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Taiwan stocks' lower limit restored to 7%

Taiwan stocks' lower limit restored to 7%

The maximum allowed fall in share prices on Taiwan's stock exchange will be restored to the standard 7 percent limit Monday after being halved to 3.5 percent since Oct. 13, the Financial Supervisory Commission said Sunday.
The commission said it felt the revised cap on the lower limit was no longer needed because downward spirals in international markets have eased.
The commission also noted that its ban on short selling of stocks will remain in place until the end of this year to prevent speculative sales of stocks from leading to further plunges in share prices.
Restrictions on loans on securities will be eased, however, to give investors who need to sell their stocks to raise cash easier access to credit, the commission said.
The announcement came amid reports that the 3.5 percent cap had seriously curbed stock market liquidity as investors were reluctant to buy shares before they had fallen to what were considered attractive prices.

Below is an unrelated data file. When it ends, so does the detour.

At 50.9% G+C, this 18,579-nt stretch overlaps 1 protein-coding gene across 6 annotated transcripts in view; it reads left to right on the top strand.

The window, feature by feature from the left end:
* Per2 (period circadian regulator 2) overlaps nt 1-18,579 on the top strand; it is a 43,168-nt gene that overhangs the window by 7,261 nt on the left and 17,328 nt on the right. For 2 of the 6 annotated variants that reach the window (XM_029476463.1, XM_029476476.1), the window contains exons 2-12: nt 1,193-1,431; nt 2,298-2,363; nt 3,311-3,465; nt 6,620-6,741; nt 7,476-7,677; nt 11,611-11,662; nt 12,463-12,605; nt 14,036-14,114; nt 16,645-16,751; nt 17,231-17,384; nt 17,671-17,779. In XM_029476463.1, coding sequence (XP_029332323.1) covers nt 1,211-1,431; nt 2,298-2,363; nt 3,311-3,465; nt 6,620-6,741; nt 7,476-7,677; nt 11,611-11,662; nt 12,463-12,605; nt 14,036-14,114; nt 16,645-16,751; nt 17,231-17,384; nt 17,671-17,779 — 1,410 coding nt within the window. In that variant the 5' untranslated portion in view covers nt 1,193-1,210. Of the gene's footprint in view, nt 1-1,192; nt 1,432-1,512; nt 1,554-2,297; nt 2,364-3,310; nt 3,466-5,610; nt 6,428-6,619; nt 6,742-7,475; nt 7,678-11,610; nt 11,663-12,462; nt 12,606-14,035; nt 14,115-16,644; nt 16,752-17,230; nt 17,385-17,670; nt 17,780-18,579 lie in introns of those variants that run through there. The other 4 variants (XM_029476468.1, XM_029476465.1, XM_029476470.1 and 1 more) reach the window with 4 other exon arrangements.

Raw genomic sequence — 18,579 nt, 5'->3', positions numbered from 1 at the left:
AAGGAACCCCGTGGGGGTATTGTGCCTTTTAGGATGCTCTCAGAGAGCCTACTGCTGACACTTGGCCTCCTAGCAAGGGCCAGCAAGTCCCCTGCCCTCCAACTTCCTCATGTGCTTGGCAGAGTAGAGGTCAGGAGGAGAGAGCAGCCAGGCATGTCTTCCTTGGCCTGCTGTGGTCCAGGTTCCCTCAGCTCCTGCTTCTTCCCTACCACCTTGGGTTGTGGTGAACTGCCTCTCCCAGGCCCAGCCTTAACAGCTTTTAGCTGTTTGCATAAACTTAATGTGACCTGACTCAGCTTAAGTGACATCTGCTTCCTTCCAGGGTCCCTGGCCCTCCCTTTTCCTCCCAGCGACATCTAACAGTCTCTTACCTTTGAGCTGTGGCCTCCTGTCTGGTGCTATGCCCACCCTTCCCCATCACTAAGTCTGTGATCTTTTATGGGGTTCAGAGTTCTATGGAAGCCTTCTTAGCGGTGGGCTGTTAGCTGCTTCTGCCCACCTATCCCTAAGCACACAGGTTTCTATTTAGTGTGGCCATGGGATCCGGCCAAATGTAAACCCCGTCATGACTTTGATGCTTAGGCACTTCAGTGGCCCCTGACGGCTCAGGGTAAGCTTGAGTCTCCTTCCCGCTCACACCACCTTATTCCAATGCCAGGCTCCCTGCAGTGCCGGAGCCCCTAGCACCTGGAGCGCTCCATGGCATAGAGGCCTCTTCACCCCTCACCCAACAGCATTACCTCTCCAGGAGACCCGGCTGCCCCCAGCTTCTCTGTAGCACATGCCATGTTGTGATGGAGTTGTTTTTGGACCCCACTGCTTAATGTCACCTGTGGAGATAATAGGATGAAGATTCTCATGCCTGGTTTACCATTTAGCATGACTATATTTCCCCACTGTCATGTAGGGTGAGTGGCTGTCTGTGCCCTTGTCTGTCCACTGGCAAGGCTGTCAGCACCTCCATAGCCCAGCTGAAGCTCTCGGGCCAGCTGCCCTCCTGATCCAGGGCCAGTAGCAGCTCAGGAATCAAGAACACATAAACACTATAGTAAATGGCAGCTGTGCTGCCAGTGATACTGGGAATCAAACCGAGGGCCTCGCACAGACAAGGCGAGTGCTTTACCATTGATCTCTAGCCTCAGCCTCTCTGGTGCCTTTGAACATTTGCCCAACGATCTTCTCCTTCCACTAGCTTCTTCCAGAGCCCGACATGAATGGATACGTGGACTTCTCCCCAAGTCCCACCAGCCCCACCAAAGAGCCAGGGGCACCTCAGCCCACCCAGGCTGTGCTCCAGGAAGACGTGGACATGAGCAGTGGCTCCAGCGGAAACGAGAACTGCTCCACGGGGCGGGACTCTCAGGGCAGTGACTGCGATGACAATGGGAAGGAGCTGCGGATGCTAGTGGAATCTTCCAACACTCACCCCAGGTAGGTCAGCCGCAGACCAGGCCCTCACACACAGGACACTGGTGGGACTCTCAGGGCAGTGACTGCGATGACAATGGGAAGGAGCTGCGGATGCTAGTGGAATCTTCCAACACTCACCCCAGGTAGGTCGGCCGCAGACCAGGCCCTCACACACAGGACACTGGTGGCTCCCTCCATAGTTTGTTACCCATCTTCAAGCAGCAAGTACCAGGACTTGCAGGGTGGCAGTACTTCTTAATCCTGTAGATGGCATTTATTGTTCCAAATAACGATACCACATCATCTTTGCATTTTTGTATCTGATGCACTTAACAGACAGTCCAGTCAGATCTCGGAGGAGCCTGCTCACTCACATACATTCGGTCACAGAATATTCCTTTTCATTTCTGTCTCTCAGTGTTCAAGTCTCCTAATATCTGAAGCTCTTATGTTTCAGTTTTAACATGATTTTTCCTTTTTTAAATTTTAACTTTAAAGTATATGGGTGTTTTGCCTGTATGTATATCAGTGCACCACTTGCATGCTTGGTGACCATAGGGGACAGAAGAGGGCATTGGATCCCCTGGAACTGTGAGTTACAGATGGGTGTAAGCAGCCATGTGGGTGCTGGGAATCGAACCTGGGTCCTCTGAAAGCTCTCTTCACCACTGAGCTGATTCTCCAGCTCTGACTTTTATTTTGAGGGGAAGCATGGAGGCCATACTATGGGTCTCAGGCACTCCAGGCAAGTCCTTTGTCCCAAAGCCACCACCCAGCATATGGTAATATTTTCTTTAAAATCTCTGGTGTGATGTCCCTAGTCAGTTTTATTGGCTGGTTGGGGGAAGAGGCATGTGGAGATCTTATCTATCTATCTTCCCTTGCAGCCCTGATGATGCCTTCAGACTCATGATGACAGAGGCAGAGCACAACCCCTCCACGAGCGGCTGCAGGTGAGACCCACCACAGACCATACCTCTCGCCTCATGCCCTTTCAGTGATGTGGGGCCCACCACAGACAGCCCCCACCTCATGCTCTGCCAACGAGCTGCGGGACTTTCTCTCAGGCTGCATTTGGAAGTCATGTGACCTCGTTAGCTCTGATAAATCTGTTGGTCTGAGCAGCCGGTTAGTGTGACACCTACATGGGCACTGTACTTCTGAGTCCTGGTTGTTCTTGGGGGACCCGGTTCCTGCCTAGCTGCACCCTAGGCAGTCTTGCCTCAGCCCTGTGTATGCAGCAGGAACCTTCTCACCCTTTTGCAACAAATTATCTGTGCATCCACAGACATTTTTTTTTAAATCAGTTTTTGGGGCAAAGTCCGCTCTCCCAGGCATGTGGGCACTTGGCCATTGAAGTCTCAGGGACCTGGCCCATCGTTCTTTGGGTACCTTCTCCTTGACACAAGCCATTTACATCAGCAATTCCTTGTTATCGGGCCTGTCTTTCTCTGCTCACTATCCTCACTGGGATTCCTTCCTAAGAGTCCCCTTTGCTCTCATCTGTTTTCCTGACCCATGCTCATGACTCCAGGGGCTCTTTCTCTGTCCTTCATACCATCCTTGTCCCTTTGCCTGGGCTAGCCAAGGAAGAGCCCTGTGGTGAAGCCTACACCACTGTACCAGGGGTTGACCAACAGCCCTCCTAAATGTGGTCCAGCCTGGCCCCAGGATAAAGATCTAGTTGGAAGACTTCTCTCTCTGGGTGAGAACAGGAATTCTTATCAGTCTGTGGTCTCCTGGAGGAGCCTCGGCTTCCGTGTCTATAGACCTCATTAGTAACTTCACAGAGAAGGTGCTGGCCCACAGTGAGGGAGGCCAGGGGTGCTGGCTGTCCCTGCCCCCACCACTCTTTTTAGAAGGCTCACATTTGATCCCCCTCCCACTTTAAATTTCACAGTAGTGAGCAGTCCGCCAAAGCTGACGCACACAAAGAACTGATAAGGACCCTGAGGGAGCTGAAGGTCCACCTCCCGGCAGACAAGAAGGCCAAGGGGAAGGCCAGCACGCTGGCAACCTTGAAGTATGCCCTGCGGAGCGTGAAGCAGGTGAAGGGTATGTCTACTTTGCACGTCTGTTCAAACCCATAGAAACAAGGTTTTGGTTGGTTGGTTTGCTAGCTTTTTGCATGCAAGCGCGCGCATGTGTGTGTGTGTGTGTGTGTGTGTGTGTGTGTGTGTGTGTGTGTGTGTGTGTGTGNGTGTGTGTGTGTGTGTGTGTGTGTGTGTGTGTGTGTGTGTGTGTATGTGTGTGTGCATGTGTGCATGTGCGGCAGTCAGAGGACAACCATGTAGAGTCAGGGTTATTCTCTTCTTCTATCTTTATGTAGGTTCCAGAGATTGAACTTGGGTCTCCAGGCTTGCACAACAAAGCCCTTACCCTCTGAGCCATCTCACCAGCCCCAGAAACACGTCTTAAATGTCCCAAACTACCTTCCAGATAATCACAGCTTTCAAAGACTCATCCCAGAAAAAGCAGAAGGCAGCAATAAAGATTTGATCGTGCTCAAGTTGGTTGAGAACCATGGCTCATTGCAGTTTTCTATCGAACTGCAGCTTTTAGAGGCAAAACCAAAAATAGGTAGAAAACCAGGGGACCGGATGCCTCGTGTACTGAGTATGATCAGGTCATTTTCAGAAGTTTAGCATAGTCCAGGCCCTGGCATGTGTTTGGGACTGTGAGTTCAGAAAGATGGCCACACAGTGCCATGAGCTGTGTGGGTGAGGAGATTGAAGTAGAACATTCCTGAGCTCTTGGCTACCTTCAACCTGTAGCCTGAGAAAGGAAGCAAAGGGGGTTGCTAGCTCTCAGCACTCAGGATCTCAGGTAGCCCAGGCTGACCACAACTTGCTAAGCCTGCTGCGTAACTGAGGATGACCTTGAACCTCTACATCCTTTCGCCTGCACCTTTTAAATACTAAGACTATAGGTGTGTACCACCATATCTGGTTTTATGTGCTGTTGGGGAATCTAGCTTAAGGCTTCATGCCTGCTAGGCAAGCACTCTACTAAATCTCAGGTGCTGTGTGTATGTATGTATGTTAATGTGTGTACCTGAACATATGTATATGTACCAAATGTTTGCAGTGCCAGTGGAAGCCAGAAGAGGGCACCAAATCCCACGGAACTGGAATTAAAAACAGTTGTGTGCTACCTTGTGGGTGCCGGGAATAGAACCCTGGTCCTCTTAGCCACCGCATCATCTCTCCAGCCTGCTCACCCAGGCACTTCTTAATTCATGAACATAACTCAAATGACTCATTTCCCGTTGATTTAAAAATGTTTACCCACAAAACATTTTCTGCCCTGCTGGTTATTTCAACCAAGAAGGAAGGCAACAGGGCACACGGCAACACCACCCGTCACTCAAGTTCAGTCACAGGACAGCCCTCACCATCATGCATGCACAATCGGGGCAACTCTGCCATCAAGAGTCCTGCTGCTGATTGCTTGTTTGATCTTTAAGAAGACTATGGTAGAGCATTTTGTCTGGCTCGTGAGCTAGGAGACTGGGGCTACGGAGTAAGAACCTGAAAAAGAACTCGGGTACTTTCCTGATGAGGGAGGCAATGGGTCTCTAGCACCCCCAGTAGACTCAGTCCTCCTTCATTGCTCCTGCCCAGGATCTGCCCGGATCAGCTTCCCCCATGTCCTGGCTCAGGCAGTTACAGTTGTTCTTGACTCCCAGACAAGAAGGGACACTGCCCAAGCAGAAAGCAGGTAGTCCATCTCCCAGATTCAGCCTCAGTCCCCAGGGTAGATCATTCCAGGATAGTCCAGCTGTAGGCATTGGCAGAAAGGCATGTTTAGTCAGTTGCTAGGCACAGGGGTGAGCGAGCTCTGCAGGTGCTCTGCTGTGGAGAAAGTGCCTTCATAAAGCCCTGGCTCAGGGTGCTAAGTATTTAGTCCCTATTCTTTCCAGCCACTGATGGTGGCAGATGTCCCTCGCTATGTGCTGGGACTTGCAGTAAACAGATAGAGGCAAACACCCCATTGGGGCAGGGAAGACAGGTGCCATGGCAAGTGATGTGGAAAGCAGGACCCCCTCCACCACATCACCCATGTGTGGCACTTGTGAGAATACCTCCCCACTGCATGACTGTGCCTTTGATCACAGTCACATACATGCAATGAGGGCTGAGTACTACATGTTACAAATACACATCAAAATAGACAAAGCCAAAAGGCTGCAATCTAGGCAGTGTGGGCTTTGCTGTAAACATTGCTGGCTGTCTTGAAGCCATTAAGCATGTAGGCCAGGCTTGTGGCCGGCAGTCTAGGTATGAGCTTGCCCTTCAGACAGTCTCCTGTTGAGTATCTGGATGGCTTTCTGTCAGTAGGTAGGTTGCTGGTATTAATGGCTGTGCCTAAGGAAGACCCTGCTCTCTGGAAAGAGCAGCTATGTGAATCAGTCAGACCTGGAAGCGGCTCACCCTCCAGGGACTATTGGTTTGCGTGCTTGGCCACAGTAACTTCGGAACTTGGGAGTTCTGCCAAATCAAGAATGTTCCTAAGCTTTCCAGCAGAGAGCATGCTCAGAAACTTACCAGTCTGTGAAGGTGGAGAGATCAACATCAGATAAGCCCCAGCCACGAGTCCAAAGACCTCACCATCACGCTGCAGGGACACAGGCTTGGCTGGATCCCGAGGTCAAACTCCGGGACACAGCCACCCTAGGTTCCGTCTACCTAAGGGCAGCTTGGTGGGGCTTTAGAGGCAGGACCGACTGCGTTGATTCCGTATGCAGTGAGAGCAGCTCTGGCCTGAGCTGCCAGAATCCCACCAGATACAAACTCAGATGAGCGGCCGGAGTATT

Turnover averaged a drop of nearly 20 percent during the past two weeks while the measure was in place.
The commission said the local bourse declined by 7.68 percent last week, lower than the more than 10 percent losses suffered in Japan, South Korea, Hong Kong and Singapore, but will still larger than the 3 percent to 5 percent declines seen in markets in the United States, Britain, Canada, Australia and China.
Contending that the measure had achieved its goal of mitigating the impact of the financial meltdown that began with the subprime mortgage crisis in the United States, the commission said it had decided to do away with it given that the financial situation has turned the corner.


Updated : 2021-04-17 16:22 GMT+08:00